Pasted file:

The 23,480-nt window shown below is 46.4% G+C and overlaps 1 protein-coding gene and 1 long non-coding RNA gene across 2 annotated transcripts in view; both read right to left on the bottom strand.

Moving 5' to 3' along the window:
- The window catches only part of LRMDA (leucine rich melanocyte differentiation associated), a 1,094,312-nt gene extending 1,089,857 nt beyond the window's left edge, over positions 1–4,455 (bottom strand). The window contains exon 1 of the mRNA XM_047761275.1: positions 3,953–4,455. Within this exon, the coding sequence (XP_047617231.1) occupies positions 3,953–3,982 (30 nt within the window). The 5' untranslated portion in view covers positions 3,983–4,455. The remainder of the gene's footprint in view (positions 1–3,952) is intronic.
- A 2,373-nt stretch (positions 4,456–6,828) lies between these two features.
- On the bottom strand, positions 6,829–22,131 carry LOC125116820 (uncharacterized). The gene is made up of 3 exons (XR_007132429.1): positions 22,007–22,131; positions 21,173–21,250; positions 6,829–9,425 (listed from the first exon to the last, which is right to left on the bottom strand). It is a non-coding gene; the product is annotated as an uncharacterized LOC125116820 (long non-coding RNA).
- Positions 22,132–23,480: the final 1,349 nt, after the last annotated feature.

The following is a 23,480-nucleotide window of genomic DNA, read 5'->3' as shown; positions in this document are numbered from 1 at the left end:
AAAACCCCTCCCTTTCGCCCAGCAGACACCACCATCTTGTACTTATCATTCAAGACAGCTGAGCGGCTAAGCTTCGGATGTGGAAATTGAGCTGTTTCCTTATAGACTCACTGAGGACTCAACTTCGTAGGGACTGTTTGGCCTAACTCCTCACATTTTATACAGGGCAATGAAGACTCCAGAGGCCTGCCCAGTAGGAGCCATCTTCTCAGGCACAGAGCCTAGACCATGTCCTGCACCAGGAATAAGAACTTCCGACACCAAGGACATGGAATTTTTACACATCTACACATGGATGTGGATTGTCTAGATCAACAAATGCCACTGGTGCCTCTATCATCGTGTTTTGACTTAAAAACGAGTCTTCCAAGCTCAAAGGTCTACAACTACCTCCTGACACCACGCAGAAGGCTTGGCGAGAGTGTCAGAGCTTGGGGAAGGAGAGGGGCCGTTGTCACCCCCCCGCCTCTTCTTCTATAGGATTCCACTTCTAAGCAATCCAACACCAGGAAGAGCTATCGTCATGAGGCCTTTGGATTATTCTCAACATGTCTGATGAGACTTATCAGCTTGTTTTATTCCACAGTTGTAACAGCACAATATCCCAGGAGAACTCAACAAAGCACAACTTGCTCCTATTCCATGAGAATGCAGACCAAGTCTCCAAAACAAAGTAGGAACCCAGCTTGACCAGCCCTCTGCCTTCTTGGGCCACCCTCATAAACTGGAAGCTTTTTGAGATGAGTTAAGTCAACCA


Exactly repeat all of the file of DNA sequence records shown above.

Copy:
The 23,480-nt window shown below is 46.4% G+C and overlaps 1 protein-coding gene and 1 long non-coding RNA gene across 2 annotated transcripts in view; both read right to left on the bottom strand.

Moving 5' to 3' along the window:
- The window catches only part of LRMDA (leucine rich melanocyte differentiation associated), a 1,094,312-nt gene extending 1,089,857 nt beyond the window's left edge, over positions 1–4,455 (bottom strand). The window contains exon 1 of the mRNA XM_047761275.1: positions 3,953–4,455. Within this exon, the coding sequence (XP_047617231.1) occupies positions 3,953–3,982 (30 nt within the window). The 5' untranslated portion in view covers positions 3,983–4,455. The remainder of the gene's footprint in view (positions 1–3,952) is intronic.
- A 2,373-nt stretch (positions 4,456–6,828) lies between these two features.
- On the bottom strand, positions 6,829–22,131 carry LOC125116820 (uncharacterized). The gene is made up of 3 exons (XR_007132429.1): positions 22,007–22,131; positions 21,173–21,250; positions 6,829–9,425 (listed from the first exon to the last, which is right to left on the bottom strand). It is a non-coding gene; the product is annotated as an uncharacterized LOC125116820 (long non-coding RNA).
- Positions 22,132–23,480: the final 1,349 nt, after the last annotated feature.

The following is a 23,480-nucleotide window of genomic DNA, read 5'->3' as shown; positions in this document are numbered from 1 at the left end:
AAAACCCCTCCCTTTCGCCCAGCAGACACCACCATCTTGTACTTATCATTCAAGACAGCTGAGCGGCTAAGCTTCGGATGTGGAAATTGAGCTGTTTCCTTATAGACTCACTGAGGACTCAACTTCGTAGGGACTGTTTGGCCTAACTCCTCACATTTTATACAGGGCAATGAAGACTCCAGAGGCCTGCCCAGTAGGAGCCATCTTCTCAGGCACAGAGCCTAGACCATGTCCTGCACCAGGAATAAGAACTTCCGACACCAAGGACATGGAATTTTTACACATCTACACATGGATGTGGATTGTCTAGATCAACAAATGCCACTGGTGCCTCTATCATCGTGTTTTGACTTAAAAACGAGTCTTCCAAGCTCAAAGGTCTACAACTACCTCCTGACACCACGCAGAAGGCTTGGCGAGAGTGTCAGAGCTTGGGGAAGGAGAGGGGCCGTTGTCACCCCCCCGCCTCTTCTTCTATAGGATTCCACTTCTAAGCAATCCAACACCAGGAAGAGCTATCGTCATGAGGCCTTTGGATTATTCTCAACATGTCTGATGAGACTTATCAGCTTGTTTTATTCCACAGTTGTAACAGCACAATATCCCAGGAGAACTCAACAAAGCACAACTTGCTCCTATTCCATGAGAATGCAGACCAAGTCTCCAAAACAAAGTAGGAACCCAGCTTGACCAGCCCTCTGCCTTCTTGGGCCACCCTCATAAACTGGAAGCTTTTTGAGATGAGTTAAGTCAACCA